Suburban Safari

Does this look like a wildlife haven to you? Does it even look like nature? Maybe not for many people. For some people in Southampton, ‘nature’ means the New Forest. For others it might mean one of our local nature reserves, such as Miller’s Pond, Peartree Green or Chessel Bay, or maybe a park. But I’d hazard a guess that not many people would spend time searching for wildlife on a verge like this. To be fair, I didn’t either – but I did get fed up seeing all the litter around our precious dandelions. So I put a post on the Woolston Wombles group to say I’d be doing a litter pick on Saturday 15 April. There were six of us on the day, and we started here, on the verge off Victoria Rd with the ongoing Centenary Quay development seen through the fence, and a little bit of the river visible too.

It was a gloriously sunny day, but a little chilly so I was surprised when very soon, I found a six-spot ladybird. I wasn’t sure it was alive, but carefully used a leaf to put it on this dandelion, and it soon perked up. After that, I decided to tread more carefully. I noticed a few mushrooms like the one below, most with chunks eaten. There were also red dead nettles and of course more dandelions.

Then we found a two-spot ladybird. Although common and widespread, numbers are dropping, so it was worth logging on iRecord, one of a number of recording schemes used by citizen scientists to monitor our wildlife. The RSPB’s Big Garden Birdwatch is probably the best known example.

Another interesting find along this stretch of verge was this hoverfly. When I worked in outdoor learning, I found that young people were often scared of hoverflies, thinking they were wasps and would sting. Some hoverflies have yellow and black markings to mimic wasps and therefore put off predators such as birds. But they are harmless to humans, and important pollinators. They’re also rather beautiful, I think.

Where were we again? Oh yes, opposite a busy junction that leads from a shopping street to a large supermarket in one direction, with a housing development past the library in the other direction. In a few metres of verge strewn with plastic and other litter, we’d found these six wild species. Remarkable, isn’t it? We then turned the corner to go down Keswick Road to the verge I’d written about in an earlier blog post, A Sense of Place. Opposite is the Southampton Veterans Drop-in Centre, which was open, and the kind staff there made us tea and coffee. Here we are enjoying it – along with the sunshine, the company and the wildlife!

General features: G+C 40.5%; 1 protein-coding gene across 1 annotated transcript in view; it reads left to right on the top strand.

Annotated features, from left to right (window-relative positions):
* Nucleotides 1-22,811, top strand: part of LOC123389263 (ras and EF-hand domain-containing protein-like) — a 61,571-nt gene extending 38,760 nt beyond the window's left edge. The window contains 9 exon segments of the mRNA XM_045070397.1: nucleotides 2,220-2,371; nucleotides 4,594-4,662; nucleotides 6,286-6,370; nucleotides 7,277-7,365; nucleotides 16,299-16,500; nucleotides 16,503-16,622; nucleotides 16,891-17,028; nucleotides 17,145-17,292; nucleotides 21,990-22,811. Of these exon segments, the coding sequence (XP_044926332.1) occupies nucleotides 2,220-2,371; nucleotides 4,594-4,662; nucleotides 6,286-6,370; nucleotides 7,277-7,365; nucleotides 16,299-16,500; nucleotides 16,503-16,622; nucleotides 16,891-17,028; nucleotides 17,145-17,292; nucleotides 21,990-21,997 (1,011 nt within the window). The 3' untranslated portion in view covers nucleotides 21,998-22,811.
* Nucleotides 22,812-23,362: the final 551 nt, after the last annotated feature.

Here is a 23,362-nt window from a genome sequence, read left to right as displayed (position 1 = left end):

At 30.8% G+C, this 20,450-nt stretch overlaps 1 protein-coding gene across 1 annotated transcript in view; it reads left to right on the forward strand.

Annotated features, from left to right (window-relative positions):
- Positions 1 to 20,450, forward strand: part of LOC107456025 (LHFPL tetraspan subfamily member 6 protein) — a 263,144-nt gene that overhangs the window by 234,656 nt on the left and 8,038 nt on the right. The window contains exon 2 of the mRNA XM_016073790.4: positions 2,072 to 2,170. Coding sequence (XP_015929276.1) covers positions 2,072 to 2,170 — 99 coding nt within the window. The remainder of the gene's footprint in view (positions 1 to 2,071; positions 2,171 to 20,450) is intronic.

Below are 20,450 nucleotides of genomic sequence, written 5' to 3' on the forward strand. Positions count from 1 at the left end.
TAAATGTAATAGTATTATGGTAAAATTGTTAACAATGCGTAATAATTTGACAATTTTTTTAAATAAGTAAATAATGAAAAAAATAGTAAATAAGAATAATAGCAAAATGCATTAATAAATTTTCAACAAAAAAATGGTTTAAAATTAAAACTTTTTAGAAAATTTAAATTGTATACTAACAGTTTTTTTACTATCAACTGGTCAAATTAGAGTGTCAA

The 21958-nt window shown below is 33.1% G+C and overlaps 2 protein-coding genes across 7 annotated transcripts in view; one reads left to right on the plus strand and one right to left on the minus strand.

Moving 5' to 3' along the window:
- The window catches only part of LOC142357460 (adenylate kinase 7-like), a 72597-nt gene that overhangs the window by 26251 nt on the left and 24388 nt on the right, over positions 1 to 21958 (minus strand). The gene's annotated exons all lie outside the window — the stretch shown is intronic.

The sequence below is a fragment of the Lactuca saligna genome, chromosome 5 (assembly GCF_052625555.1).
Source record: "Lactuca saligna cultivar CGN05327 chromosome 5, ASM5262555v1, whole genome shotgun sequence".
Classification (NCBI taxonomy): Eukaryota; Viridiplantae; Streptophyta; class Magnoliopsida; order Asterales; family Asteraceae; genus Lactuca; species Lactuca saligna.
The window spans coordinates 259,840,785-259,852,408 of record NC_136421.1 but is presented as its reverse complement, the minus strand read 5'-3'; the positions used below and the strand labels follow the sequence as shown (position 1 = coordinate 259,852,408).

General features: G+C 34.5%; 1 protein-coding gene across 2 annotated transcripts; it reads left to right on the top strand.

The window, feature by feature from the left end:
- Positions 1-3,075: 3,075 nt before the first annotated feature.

Naturally, we picked the shrubby area around the centre too to thank them, and there I found a bumblebee that moved before I could get a photo. Just across the road, Lisa was picking the shrubbery next to the car park (see A Sense of Place) and realised while drinking her coffee that she’d brought a guest along on her sleeve – a Common Green Shield Bug! She returned it before we moved on, as did Archie, when he later acquired one. Was it the same one? I’ve included both photos if you want to look closely and make your own mind 🙂

What made this hour-and-a-half so much fun? The sunshine helped, the company definitely did too (not to mention the coffee) but for me it was the unexpectedness of finding so much wildlife. My friends and colleagues are used to me singing the praises of urban wildlife, of the overlooked and underappreciated (dandelions, anyone?) but this experience really made me reflect on how much joy people can find if they notice the nature around them. I’d thought about creating Woolston treasure trail back in January when I wrote ‘A Sense of Place’, and now I have more to add to it.

A footnote to this story: a few days later, I bumped into a neighbour who was recovering from surgery. Advised to take gentle exercise, she had for the first time walked through the alley behind our houses and come across the flowerbed that my partner and I look after. She was amazed, saying it really lifted her spirits. This is a bed currently dominated by Grape Hyacinth, nothing special. But it sits in a not-so-beautiful patch of tarmac and breezeblocks, and her comments made me realise what a difference even something like this can make. Just wait until you see in in summer, I thought!

8 thoughts on “Suburban Safari

  1. I really enjoyed reading this. It felt so “me”. I live in rural Japan and spend a lot of time -when I have free time- wandering through the lanes that meander across the rice fields. A five minute walk can take me an hour because I’m constantly stopping to look at what’s growing or crawling around.

    Liked by 1 person

      1. Hello🙂- I live in Kyushu in a small rice farming community. My husband’s family plants rice. It’s really pretty here. I post photos on my blog ( you can see them if you’d like). I couldn’t imagine living in Tokyo or somewhere like that. I need the forests and fields and such! Where in Japan did you visit?!


      2. I’m now going to binge read your blog. It looks so interesting. I visited cities the first time – Tokyo, Kyoto and Nagoya. The second time I stayed in Iida for a few days. That was really beautiful.

        Liked by 1 person

      3. You would absolutely love the Japanese countryside. We’ve been here for twelve years now and I still think… oh, this is just like a fairy tale. Also, I’m just so happy to have connected with like-minded people thru blogging.

        Liked by 1 person

  2. I got a little busy at work so haven’t had time to read more of your blog nor check your comments. I should have more time over the next week as I’m not at work. My job involves quite a bit on time online, so I don’t always feel like more screen time when I’m not working! I’m assuming you’re the Connie Naka who commented on the vetch photo on Friends of Peartree Green Facebook page? I’m curious to know whether you are Japanese…..


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